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Ode XIII.


Jealousy. when thou praisest Telephus, O Lydia, I turn pale, I weep, I burn. Deem them not pledges of a lasting love—'the ravenous teeth that have smitten | Through the kisses that blossom and bud.' These violent delights have violent deaths. Blest is the tie that truly binds, unbroken to the end.

Translated. by Blacklock, Johnson's Poets, 18. 216.


Telephi: the angry repetition has the effect of a direct quotation of her fond iteration. Cf. on 1. 35. 15, and Plato, Symp. 212. D; Sat. 1. 6. 45. For name cf. 3. 19. 26; 4. 11. 21.


roseam: Verg. Aen. 1. 402, rosea cervice; Tenn. Princess, 'the very nape of her white neck was rosed,' etc.—cerea: apparently of the smooth, even texture of the flesh. But Ovid uses wax as type of whiteness (A. A. 3. 199; Ex Pont. 1. 10. 28). Lactea has been read. Cf. 'faite de cire à l'égard des bras,' Mém. de Grainmont (Munro, Eng. J. Phil. 11. 336).


difficili: uncontrollable, of the obstinate persistence of the disorder. Cf. Shakspeare's 'digest the venom of your spleen'; Juv. 13. 213, difficili crescente cibo.—tumet iecur: the liver is often spoken of as the seat of the passions; cf. on 4. 1. 12. In Homer, Il. 9. 646, οἰδάνεται κραδίη χόλῳ; Archil. fr. 131, assigns gall to liver; but in Sat. 2. 3. 213, Hor. writes vitio tumidum est cor.


color: cf. Homer's τρέπεται χρώς; Eurip. Alcest. 174. Apoll. Rhod. 3. 297; Propert. 1. 15. 39, multos pallere colores.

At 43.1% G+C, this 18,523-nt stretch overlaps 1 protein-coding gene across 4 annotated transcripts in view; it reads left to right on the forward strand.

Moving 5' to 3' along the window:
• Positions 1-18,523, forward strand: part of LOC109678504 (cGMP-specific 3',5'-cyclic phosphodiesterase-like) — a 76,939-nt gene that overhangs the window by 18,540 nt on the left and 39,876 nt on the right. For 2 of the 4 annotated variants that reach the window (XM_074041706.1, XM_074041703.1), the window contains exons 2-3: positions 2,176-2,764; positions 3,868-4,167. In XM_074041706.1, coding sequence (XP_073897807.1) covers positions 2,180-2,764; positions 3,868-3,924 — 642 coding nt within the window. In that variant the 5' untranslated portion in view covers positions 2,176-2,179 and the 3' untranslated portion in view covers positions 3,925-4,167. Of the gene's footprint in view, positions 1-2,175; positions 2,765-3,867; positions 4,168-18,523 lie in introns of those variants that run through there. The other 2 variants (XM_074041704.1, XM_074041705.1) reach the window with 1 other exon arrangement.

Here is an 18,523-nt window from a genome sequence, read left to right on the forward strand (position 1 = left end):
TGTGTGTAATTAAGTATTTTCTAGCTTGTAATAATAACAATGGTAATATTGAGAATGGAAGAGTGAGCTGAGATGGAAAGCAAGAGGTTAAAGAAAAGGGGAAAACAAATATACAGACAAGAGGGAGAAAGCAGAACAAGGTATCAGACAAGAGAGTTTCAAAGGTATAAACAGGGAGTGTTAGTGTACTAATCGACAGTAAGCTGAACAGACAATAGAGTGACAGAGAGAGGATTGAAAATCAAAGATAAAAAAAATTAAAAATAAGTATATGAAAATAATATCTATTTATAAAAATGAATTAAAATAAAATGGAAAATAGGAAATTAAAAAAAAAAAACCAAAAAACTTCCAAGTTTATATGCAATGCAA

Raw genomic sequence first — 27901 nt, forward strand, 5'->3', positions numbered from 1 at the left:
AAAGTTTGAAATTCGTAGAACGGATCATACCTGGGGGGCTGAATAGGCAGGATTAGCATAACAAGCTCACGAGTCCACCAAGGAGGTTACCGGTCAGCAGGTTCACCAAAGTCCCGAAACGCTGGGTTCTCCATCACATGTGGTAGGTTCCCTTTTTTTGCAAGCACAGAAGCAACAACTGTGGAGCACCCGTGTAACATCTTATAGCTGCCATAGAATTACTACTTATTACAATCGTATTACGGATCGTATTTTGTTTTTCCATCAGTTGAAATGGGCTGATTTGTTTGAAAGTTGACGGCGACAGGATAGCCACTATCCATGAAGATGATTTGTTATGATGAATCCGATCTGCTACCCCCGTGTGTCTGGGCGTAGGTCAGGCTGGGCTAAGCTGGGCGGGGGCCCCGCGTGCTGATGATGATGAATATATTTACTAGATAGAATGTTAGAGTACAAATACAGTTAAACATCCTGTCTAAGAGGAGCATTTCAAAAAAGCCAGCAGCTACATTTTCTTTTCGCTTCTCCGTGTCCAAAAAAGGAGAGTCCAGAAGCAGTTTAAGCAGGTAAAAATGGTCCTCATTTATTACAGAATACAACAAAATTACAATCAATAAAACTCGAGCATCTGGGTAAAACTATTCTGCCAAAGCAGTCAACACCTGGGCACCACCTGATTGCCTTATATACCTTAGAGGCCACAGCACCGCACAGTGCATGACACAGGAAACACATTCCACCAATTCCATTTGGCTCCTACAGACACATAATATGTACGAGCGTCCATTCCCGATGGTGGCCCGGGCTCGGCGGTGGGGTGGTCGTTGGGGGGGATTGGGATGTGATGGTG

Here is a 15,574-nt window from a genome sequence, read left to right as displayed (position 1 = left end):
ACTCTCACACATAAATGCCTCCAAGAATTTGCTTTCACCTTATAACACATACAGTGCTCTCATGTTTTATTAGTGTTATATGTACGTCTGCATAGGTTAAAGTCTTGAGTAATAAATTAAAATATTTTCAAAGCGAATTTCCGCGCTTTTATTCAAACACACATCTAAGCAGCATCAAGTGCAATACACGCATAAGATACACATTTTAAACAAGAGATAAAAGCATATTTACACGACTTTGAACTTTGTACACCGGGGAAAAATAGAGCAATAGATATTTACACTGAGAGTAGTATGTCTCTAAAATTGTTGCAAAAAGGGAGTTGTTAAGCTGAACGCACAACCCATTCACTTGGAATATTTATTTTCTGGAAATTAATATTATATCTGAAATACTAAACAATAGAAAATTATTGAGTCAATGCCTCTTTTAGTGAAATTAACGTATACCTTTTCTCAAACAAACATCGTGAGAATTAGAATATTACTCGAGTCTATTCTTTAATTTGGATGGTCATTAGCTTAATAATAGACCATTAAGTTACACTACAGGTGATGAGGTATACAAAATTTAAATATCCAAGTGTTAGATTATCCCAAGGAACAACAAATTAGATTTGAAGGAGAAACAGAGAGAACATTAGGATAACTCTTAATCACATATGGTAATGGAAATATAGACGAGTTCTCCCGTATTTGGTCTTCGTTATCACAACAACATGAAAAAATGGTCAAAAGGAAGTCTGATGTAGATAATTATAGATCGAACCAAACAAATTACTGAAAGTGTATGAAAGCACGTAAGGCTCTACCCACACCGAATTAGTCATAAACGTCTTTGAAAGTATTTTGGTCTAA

manēt: cf. on 1. 3. 36. Some read manent after nec nec, citing Cic. Fin. 3. 21. 70.—in genas: cf. 4. 1. 34.


quam . . . penitus: how completely. Cf. 2. 13. 21.—lentis: slow-consuming. Cf. 3. 19. 28; Tibull. 1. 4. 81.


uror resumes ignibus.—candidos: cf. on 2. 5. 18.


immodicae: cf. modici, 1. 18. 7.—mero: abl. cause.


rixae: brawls; cf. on 1. 17. 25; Propert. 3. 7. 19.


dente: like Catull. 8. 18, Tibull. 1. 6. 14, and the heroes of Swinburne. Telephus, in Lowell's phrase, 'finds refuge from an inadequate vocabulary in biting.'


satis: cf. 3. 15. 7.


perpetuum: constant.—dulcia barbare: cf. on 1. 6. 9.


laedentem: who wounds.—oscula: kisses and lips need not be distinguished.


quinta parte: perhaps merely a goodly portion, as the Greeks said that honey was the ninth part of ambrosia; possibly an allusioii to the quintesseuce or πέμτη οὐσία of the Pythagoreans, which, of course, has nothing to do with the e~ sences that 'turn the live air sick' of the perfumer.


ter et amplius: cf. 1. 31. 13.


inrupta: 'unbroken = unbreakable for poetry. Cf. 1. 24. 7.—copula: bond; cf. ἄῤῥηκτος δεσμός. Cf. on 1. 33. 11. Hence solvet below.


nec . . . die: and whom no estrangement . . . will part before the day of death.—citius . . . die: cf. on 1. 8. 9.


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